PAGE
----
As part of a 2 day hackathon, myself and 4 other UX Designers & Researchers collaborated on a social change project where we decided to tackle the issue of food poverty in Glasgow. Working remotely with limited time, we split up, each taking on various responsibilities and agreeing to check in every few hours. My role initially was to assist with the contextual inquiry, but once the project had solid direction and we had a feature strategy established, I focused on designing the UI for the app. 
Project Goals

        1. Give users up-to-date information on local foodbank stock
        2. Increase one-off and recurring monetary donations
        3. Increase political & social pressure on MPs to make impactful change
Contextual Inquiry
After doing our initial braindump, some of us jumped into market research, collating comparative and competitive research, while others began to dig deeper into the political and socio-economic factors that contribute to food poverty in Glasgow. 
User Research
As part of our research, we got in touch with Glasgow Noth East Foodbank (GNEF) to help us understand the issues and challenges that the staff are facing. The time we spent talking to Linda, a manager at GSEF, was invaluable. She talked us through what a typical day looks like at the foodbank, helping us to gain a deeper understanding of how a digital application could potentially assist foodbanks, their donors and their recipients.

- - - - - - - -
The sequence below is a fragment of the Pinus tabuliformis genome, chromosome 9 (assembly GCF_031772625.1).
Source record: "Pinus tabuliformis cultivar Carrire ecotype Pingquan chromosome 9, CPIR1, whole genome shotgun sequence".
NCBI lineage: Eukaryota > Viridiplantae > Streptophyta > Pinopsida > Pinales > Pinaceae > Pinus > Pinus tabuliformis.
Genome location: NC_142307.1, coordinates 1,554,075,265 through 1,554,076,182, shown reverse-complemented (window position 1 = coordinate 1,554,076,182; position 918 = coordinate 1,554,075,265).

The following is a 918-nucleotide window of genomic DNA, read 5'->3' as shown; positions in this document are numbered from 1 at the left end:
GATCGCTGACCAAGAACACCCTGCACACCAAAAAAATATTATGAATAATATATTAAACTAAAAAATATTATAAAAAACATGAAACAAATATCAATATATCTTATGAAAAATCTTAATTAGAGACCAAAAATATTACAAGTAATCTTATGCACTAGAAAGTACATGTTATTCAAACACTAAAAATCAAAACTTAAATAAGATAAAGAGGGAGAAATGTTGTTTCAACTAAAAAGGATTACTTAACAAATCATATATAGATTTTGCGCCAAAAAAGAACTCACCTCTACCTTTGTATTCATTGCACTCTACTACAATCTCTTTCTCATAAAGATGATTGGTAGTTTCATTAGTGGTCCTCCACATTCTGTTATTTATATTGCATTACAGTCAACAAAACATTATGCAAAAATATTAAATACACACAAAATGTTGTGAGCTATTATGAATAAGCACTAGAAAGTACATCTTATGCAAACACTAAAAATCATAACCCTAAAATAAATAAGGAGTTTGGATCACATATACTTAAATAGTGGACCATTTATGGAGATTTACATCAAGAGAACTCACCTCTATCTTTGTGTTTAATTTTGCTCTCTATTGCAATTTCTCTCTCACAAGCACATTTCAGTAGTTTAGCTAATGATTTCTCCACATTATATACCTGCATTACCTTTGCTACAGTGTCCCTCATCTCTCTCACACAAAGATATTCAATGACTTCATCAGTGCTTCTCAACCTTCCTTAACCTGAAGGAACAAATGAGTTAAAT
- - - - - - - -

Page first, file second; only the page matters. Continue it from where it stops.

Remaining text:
UI Design
Once we began settling on features, I began wireframing and prototyping using Figma. Since things were moving at such a rapid pace due to the tight deadline, there had been no focus or discussion on branding as of yet, so as part of this UI design process, I also designed the branding and started implementing it across the various components I was creating. 
Final Solution
At the end of the two days, we pitched our idea and presented the final solution to all 20 hackathon teams and a board of judges and won. The final solution is a mobile application where you can locate and track the progress of your local foodbanks, make and control monetary donations, and put pressure on your local MPs to address the issue of food poverty. 
During our research, it became undeniable that we could only do so much with our project. To tackle food poverty head on, there needs to be changes made at a government level. So we began to ask ourselves how MPs would actually be effected by various forms of activism - petitions, email spam, social media campaigns, etc. But we kept coming back to the same question: would this really make any difference to the stance of a local MP? And so we adopted a 'name and shame' approach, where users can publicise and bring attention to MPs that are voting against policies that tackle food poverty.